Experimental Brain Research

, Volume 45, Issue 1–2, pp 207–216

Long latency reflexes to imposed displacements of the human wrist: Dependence on duration of movement

  • R. G. Lee
  • W. G. Tatton


Reflex EMG responses to angular displacements of the wrist joint were recorded from 12 normal human volunteers. A mechanical stop was used to suddenly arrest displacements at varying times following the onset of the stimulus. With unrestricted movement of the handle, the EMG response consisted of an early component (M1) with a latency of 30–35 ms and a long-latency component (M2–3) beginning 55–65 ms after the onset of the displacement. When the displacements were arrested prior to a critical time occurring between 40 and 50 ms after the onset (mean of 44 ms), the M2–3 component of the response was not present. Increasing the duration of the displacement beyond this time resulted in a rapid increase in the size of M2–3. Facilitation provided by volitional intent to oppose the perturbation was not sufficient to generate an M2–3 response to either a brief, low velocity displacement produced by the torque motor or to a phasic, high velocity stretch produced by a tendon tap.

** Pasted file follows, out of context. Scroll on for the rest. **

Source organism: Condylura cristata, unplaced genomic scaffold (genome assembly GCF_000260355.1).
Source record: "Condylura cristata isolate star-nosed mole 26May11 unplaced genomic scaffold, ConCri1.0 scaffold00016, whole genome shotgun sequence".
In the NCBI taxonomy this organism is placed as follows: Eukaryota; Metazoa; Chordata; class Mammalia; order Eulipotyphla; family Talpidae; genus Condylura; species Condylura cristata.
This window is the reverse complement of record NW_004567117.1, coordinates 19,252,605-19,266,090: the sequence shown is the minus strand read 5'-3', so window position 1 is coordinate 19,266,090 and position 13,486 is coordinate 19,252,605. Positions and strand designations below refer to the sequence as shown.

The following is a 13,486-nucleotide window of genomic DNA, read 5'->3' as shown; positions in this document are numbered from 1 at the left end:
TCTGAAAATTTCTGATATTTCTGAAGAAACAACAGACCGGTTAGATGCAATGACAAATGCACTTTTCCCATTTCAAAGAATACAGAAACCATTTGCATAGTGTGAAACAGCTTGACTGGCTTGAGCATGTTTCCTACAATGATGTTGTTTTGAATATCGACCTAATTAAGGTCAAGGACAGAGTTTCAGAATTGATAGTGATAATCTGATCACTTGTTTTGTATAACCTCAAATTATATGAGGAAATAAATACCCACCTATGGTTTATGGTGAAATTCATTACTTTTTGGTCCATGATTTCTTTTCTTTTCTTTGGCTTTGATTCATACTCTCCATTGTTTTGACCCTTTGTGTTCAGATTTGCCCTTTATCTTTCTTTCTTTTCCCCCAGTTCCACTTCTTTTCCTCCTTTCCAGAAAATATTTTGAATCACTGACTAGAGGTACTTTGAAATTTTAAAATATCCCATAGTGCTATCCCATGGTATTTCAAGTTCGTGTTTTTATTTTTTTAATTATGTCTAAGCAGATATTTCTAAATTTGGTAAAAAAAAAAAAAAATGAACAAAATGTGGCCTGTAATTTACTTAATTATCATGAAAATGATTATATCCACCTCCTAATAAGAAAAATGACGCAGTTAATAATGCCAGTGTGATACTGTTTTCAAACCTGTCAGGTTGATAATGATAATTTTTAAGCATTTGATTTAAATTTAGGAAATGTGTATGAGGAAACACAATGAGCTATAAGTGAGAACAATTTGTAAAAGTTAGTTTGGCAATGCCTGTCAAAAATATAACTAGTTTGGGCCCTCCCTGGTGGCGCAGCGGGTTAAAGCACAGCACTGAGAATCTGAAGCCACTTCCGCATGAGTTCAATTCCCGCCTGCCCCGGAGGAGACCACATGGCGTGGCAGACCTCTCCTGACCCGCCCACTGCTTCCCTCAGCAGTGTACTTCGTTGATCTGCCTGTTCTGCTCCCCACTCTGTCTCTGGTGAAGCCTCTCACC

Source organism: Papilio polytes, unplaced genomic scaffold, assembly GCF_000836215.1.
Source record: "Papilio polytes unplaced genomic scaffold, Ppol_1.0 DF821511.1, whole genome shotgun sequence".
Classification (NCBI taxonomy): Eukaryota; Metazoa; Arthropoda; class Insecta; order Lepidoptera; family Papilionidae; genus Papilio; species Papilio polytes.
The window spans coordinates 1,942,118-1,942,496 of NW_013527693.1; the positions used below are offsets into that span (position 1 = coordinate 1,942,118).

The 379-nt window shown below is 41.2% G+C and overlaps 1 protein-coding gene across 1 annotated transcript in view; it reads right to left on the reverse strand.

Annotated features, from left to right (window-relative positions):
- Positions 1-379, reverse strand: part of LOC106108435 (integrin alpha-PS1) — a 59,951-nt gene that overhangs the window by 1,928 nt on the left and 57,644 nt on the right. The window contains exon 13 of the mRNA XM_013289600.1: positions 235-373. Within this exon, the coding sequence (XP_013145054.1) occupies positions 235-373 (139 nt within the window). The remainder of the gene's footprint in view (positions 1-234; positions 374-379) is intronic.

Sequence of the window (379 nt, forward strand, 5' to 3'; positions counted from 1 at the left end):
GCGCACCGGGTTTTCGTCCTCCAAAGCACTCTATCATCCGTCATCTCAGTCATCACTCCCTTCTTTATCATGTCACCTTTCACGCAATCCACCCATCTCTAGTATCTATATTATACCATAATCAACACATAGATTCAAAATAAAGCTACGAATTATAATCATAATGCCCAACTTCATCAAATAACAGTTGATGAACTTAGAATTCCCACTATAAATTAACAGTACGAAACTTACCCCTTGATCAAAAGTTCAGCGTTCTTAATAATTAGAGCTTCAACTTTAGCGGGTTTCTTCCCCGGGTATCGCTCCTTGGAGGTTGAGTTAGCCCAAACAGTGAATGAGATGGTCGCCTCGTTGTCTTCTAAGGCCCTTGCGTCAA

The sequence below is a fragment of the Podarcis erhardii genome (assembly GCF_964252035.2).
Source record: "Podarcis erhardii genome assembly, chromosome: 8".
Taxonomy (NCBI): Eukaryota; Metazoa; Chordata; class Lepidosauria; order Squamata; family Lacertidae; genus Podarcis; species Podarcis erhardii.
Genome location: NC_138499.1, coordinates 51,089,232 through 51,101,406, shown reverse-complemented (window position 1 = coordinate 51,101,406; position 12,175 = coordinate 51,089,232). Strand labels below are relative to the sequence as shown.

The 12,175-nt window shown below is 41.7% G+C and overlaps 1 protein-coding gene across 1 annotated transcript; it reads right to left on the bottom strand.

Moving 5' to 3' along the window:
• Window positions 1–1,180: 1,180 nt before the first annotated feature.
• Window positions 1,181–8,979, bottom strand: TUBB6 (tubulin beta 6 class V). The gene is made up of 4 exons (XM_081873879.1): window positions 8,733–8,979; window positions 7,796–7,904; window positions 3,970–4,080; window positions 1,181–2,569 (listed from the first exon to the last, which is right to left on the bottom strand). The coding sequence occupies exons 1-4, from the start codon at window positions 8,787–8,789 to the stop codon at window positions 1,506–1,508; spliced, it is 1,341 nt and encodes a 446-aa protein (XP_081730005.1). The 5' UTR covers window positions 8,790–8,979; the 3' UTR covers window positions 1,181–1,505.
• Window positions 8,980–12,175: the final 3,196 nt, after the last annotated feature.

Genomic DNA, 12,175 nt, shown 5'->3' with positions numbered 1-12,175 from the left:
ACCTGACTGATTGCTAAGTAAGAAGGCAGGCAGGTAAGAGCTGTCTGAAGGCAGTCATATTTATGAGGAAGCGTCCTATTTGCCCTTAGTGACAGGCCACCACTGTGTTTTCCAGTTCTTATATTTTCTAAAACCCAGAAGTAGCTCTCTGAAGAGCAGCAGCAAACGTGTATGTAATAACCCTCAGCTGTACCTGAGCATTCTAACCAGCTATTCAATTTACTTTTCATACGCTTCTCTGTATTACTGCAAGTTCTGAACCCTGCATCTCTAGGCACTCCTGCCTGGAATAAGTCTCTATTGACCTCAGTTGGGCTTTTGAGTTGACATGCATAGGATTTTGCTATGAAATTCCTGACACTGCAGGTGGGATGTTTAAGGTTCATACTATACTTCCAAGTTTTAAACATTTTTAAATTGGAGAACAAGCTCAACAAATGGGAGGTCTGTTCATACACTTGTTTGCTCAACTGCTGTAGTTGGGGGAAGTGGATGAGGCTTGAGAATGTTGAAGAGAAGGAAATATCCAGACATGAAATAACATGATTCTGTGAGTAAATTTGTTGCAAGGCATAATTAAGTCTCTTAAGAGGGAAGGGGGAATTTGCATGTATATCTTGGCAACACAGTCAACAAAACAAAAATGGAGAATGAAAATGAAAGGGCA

The timing relationships between the onset latency of M2 and the minimum duration of displacement required to generate an M2–3 response are not easily reconciled with the notion that the segmentation of the EMG responses into components is mediated by repeated activation of the same central reflex pathway by phasic afferent bursts. Two mechanisms that could account for these results are either inhibition in response to the sudden stop of phasically-active “linking” interneurons which are part of the long latency pathway, or the loss of an essential convergent facilitatory input which serves to monitor the continuation of the movement.

Key words

Long latency reflexes Electromyographic activity Wrist muscles Humans 


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Copyright information

© Springer-Verlag 1982

Authors and Affiliations

  • R. G. Lee
    • 1
  • W. G. Tatton
    • 2
  1. 1.Department of Clinical Neurosciences, Faculty of MedicineUniversity of CalgaryCalgaryCanada
  2. 2.Playfair Neuroscience Research UnitUniversity of TorontoTorontoCanada

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